Note to Windermere Cup spectators lining Montlake Cut Saturday morning: In the final race, the guys with the black oars are really good. The eight New Zealand rowers who will face Washington and Columbia in the 29th annual Cup’s showcase have aspirations of an Olympic medal.

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Note to Windermere Cup spectators lining Montlake Cut Saturday morning: In the final race, the guys with the black oars are really good.

The eight New Zealand rowers who will line up to face Washington and Columbia in the showcase race of the 29th annual Cup have aspirations, even expectations, of being in Rio de Janeiro next summer, lining up for a shot at an Olympic medal.

“This crew has been working together for years to be their country’s Olympic eight,” said Washington men’s coach Michael Callahan. “They’re like a national project.”

Windermere Cup

Saturday, Montlake Cut

Schedule: 21 races, beginning at 10:20 a.m.; women’s Cup, 11:35 a.m.; men’s Cup, 11:45 a.m.

Closure: Montlake Bridge closed 10 a.m.-4 p.m.

It’s been a successful one so far. Last July the New Zealand eight, with just one new face in the lineup, won its second straight under-23 World Championships in Varese, Italy.

Two weeks earlier, to gauge their world-stage readiness, they competed at World Cup III in Lucerne, Switzerland, a senior event (no age restrictions) and rowed against a dozen elite-level eights. The young Kiwis finished fifth.

“New Zealand is one of the best and most organized rowing nations in the world,” said Callahan, who had seven members of UW’s current roster competing for various countries at last year’s U23 Worlds. “They topped the medal count at the (senior) World Championships last year.”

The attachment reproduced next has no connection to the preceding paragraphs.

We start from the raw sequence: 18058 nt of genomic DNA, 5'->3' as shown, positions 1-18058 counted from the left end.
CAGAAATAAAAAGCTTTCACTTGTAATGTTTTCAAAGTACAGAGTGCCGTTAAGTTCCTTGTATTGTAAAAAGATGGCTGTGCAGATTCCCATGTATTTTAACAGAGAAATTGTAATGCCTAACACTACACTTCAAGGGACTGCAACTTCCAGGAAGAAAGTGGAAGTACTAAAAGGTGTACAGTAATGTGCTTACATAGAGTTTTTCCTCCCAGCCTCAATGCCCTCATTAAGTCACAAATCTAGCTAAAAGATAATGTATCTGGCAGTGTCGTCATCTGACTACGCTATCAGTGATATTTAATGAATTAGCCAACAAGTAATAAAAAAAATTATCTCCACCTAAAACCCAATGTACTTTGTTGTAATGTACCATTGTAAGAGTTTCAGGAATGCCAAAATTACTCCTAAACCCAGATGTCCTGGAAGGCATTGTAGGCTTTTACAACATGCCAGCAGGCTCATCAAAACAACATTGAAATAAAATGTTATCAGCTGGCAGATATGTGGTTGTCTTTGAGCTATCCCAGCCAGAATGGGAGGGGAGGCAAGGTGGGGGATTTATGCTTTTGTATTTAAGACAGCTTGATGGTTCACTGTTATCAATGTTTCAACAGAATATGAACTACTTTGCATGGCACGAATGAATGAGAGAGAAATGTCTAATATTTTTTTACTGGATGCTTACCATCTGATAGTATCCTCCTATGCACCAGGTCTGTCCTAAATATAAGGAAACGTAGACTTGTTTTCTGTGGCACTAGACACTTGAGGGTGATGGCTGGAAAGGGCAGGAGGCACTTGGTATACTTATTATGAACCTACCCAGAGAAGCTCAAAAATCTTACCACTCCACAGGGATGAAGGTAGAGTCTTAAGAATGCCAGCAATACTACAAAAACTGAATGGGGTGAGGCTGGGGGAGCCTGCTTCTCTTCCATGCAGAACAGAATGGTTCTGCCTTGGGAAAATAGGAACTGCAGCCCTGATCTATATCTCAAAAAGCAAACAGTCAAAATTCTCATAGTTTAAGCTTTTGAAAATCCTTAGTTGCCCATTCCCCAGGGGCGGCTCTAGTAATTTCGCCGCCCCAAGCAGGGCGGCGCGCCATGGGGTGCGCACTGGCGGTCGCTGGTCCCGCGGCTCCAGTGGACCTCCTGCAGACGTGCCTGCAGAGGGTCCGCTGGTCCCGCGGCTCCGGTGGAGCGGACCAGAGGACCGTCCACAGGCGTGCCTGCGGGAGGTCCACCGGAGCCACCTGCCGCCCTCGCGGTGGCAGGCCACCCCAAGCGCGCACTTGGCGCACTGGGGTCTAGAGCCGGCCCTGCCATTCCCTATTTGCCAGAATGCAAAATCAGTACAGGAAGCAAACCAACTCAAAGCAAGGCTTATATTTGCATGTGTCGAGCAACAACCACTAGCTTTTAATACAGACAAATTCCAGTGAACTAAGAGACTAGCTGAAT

New Zealand won nine medals overall; six were gold, four won by women rowers.

“That’s the highest level of rowing in the world,” Callahan added. “They beat Great Britain and Germany and the U.S. in the gold medal count. That’s astounding for a country that has just a few million people.”

New Zealand won five rowing medals — in pairs or sculls, three of them gold — in London at the 2012 Olympics. A Kiwi men’s eight last medaled (bronze) at the 1976 Montreal Games; they won gold in Munich in 1972.

New Zealand’s first opportunity to qualify for Rio happens later this year at the World Championships in France. Caleb Shepherd, New Zealand’s coxswain, likes his boat’s chances.

“I think they’re pretty good,” Shepherd, 21, said. “We’re still finding our feet at this level, but we’ve made some good inroads early. Hopefully we can keep chipping away, making those one percent improvements and it will equate to making it.”

Shepherd, who coxed a New Zealand pair to a gold medal at last year’s worlds, joined the junior national team at 16. He and seven of New Zealand’s rowers have trained as a unit for two years.

Shepherd and New Zealand third seat rower Shaun Kirkham, both natives of the North Island town of Hamilton, have shared boats at various levels for eight years. “We all get on really well,” he said. “We’re strong technically, and our experience together really helps with that.”


•The UW women rose to No. 4 this week after winning two of three races vs. No. 2 California last week. Three races (varsity eight, second varsity eight, varsity four) contribute to the overall team score in women’s collegiate rowing, which is how the NCAA title is decided. The Huskies will row against No. 3 Virginia in the women’s Cup race (set to begin at 11:35 a.m., followed by the men at 11:45).

“I’ve been trying to get them to come out here for two years,” said UW women’s coach Bob Ernst, who noted he has three times tried to hire Virginia coach Kevin Sauer. “It’ll be a really good test for us. It’s risky, but how can you hope to be the best if you don’t take some chances?”